Here’s an article I came across while researching my current affliction courtesy of forgoing two weeks of training plan in favor of laying around the house depressed and then picking up where I left off, just to up the ante by a few more miles. Yes, I’m a dumbass.
When I first started my marathon training my left knee eventually decided to tell me to knock off the silliness and get back on the couch. After all, my body parts are accustomed to the luxuries the sedentary lifestyle of a geek has to offer, only momentarily interrupted by the physical exertion required to throw a motorcycle around a few curves. Unfortunately (or fortunately, depending on how you want to look at this) I was endowed with a pretty fast metabolism and the genetic predisposition of being muscular, which allowed me to indulge in junk food and hours-long sessions in front of the computer without too much damage to the physique. But at 24% body fat, I wasn’t what you would consider healthy or in shape, even if I only weighed 115 pounds and wore a Size 2.
I solved the emerging knee problem by online research and then doing what was suggested as the first steps: making sure I was using the right footwear and paying attention to my stride and keeping things aligned properly. The first made the second so much easier. I’m not sure if my stride is what they would call efficient, but it seems easier on the legs, so it must be better than it used to be.
Since googling and self-diagnosis worked the first time I encountered a problem during my training, I am not shy about using the same strategy again. Is it medically advised? Probably not. Is it smart? The stupidity of the whole endeavor depends largely on how the research was preformed and on the accuracy of the self-diagnosis. But since I don’t really have a choice in the matter, it will have to do.
As with my motorcycle racing skill training, I have to learn most of it on my own and occasionally I might even get to spend some money on professional skill training to make sure I’m on the right track. I’d rather spend money on a racing school then pay for a personal trainer or a running coach and a sports doctor. Thank you, but if I had that kind of money, I’d rather see a world champion racer about a slide around a corner than a dude clad from head to toe in UnderArmour with a clipboard and a stopwatch about some pace-enhancing speed work. Since I have money for neither, at this particular point in my life, the option isn’t available anyway.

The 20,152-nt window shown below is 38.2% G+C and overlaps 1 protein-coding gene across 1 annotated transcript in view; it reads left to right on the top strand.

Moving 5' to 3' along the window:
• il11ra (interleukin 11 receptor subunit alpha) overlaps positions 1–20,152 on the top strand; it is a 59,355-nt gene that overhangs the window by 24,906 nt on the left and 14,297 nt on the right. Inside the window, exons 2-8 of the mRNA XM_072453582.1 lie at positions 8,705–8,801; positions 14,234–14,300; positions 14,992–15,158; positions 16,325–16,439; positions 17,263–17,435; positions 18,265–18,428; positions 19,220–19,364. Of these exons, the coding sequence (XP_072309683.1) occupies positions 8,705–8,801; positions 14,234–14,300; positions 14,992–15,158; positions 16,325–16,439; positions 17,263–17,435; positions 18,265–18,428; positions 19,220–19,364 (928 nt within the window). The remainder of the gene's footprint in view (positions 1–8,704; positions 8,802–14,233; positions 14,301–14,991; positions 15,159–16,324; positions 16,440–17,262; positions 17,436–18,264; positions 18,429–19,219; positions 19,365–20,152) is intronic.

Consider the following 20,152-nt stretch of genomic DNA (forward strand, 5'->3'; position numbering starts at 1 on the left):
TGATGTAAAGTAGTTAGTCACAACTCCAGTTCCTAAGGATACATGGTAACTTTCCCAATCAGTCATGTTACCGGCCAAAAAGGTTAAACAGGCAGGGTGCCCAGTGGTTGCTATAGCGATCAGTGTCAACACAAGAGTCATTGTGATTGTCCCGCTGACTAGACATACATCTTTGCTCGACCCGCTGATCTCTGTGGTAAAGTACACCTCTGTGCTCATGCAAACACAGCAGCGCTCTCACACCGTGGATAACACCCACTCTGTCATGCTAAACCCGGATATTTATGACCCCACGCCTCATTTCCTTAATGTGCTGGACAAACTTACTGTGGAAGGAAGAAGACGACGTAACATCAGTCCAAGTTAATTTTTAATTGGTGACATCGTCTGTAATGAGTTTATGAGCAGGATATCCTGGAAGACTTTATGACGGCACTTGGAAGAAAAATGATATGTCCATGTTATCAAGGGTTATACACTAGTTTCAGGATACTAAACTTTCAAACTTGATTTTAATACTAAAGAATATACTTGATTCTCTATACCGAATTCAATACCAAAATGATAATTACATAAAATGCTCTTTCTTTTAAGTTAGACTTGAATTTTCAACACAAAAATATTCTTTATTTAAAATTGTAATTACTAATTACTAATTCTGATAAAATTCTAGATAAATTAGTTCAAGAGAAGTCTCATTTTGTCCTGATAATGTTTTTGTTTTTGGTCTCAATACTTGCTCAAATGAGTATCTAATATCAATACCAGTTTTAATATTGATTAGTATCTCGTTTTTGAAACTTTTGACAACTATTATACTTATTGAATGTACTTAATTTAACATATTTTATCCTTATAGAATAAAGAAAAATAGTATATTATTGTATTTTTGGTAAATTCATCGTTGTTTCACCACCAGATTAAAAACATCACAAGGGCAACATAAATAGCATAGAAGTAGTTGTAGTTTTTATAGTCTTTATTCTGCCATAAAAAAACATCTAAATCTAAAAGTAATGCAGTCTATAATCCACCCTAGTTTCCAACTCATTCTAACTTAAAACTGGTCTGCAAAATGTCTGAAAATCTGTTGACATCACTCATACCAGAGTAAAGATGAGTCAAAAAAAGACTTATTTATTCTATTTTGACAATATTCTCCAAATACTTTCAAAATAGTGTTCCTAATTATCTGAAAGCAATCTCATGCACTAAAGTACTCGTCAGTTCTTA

Now that I am trying to enhance my body’s performance and not just look the part, I realize that there is more to it than just going out there and doing it. Apparently, DOMS isn’t my only problem. I’m supposed to be fueling my body appropriately, too. However, I’m running on regular 87-octane pump gas, rather than the VP-110 racing fuel I’m supposed to be on. I severely lack in protein and am completely over on the fat. As a vegetarian this is probably the normal state of affairs for my body anyway. I never was one to pay much attention to how much of what and the overall quality of the foods I was eating. I ate what I wanted when I wanted it and how much I wanted.
Partial analysis, however, reveals that my diet is lacking and that I am probably malnourished. No wonder I am always tired, feel sluggish, can’t seem to get enough oxygen into my system and am irritable and moody. Not saying that all these problems stem from my diet and correcting my eating will not solve all of these problems, but it definitely won’t hurt.
I’m really getting nervous about the upcoming race. Just having the suspicion that something is wrong is one thing, but now finding out that there is a definite correlation between my habits and my lack of progress performance wise are two different animals for me. The latter is a hell of a lot harder to overcome mentally. I’m starting to be afraid to fail, even though I have shown that I can cover 13.1 miles without dying, I’m beginning to think that I won’t be able to make it, especially now that my body is showing the damage that I have done by proving that I can cover the distance in the first place, after being ill-prepared. My husband keeps telling me I’m overdoing it. I keep telling him that I have no choice. And I keep telling myself that racers do play hurt.
The anxiety builds. Yesterday I was fretting over the 6-miler, but against all I deemed possible, I made it. I was in pain the entire time, but I made it. Today I don’t want to run the prescribed 3 miles, because I’m still feeling the effects of the six-mile pounding from yesterday. And I don’t even want to think about the 12 miles I am supposed to run on Saturday. I feel like I’m going to a funeral this weekend. My own. I get nauseated just thinking about it.
Yes, I am definitely getting the pre-race jitters. Except this time, they arrive a week early for the wrong sport. And my response to this type of fear is always trying harder, going faster, taking more risks. And something tells me that this might not be the appropriate course of action in the sport of (sorta) long distance running. But I really am at a loss as what to do, and failure is not an option, since I already paid the entrance fee and a DNS is not preferable over a DNF at this point or any other. *sigh*